Guidebook to the Historic Sites of the War of 1812/through Water, Ice and Fire: Schooner Nancy and the War of 1812

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Gilbert Collins, Guidebook to the Historic Sites of the War of 1812, second edition, revised and updated (Toronto: Dundurn Press, 2006), 336pp. Paper. £12.99. ISBN 978-1-55002- 626-9.

Barry Gough, Through Water, Ice and Fire: Schooner Nancy and the War of 1812 (Toronto: Dundurn Press, 2006), 213pp. Paper. £12.99. ISBN 978-1-55002-569-9.

Gilbert Collins's Guidebook to the Historic Sites of the War of 1812 is the most comprehensive guide to have been published on the War of 1812. Its 29 chapters cover every geographical location on the North American continent from Nova Scotia to Louisiana. Connected sites as far afield as Fort Astoria, Oregon and Ghent, Belgium, where the peace treaty was signed in December 1814, are also covered. The guide is accompanied by a respectable bibliography, and provides a good mix of general textbooks and specific scholarship dealing with various engagements, much of it surveyed by Parks Canada. The most important aspect of the book, however, is the author's personal knowledge of the sites, having toured them for over thirty-five years. Everything from major battlefields to the unmarked sites of encampments is reviewed, and it is the detail that gives this guide its utility.

There are, however, several problems. The most glaring is the lack of quality maps. The beginning of each chapter features a simple map of the general area, with the locations of the markers and points of interest, but these are of poor quality and provide only an approximate overview. In the case of the chapter on the Tidewater area, the accompanying map stretches from New Jersey to southern Virginia. No other map accompanies the text, making obscure sites difficult to find, and local maps absolutely essential.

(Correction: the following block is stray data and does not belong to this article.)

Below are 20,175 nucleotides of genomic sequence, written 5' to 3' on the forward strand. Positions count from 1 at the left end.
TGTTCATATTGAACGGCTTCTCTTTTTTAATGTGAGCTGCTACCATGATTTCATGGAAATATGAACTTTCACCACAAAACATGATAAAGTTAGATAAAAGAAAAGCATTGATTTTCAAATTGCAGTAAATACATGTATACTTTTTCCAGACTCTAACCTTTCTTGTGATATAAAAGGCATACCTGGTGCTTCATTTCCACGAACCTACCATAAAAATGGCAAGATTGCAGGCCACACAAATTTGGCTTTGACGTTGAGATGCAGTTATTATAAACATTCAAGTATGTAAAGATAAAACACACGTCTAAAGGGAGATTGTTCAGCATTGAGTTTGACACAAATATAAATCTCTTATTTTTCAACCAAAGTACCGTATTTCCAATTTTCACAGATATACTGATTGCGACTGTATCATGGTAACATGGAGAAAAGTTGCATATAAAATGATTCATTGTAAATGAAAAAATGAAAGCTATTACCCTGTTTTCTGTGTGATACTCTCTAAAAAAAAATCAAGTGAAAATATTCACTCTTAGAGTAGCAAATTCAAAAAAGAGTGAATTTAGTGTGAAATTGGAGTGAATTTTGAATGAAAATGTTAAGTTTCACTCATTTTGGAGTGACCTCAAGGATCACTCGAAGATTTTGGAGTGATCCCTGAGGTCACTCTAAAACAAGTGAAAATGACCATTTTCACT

Furthermore, while the arrangement of the book into geographical sections is entirely sensible, there is little or no sense of narrative to the events, requiring the reader to already have a good grasp of the events of the war to understand what they might be seeing. In this respect, the book reflects the weakness of many of the historical markers it describes, giving brief facts but failing to provide a sense of context. There is no discussion of the accuracy, origin or historiography of the later commemorations, an important issue in its own right. To appreciate the sites in their entirety, it would be necessary to carry Collins's guidebook in one hand and a good narrative history in the other (J. Mackay Hitsman's classic The Incredible War of 1812 (1965, updated by Donald E. Graves in 2000) or Jon Latimer's recent and excellent 1812: War with America (2007)). These minor quibbles aside, the book is the most complete guide to the war available, and remains the only guide to cover the entire geographical spread of the conflict, and should be much commended for its extensive and invaluable detail. …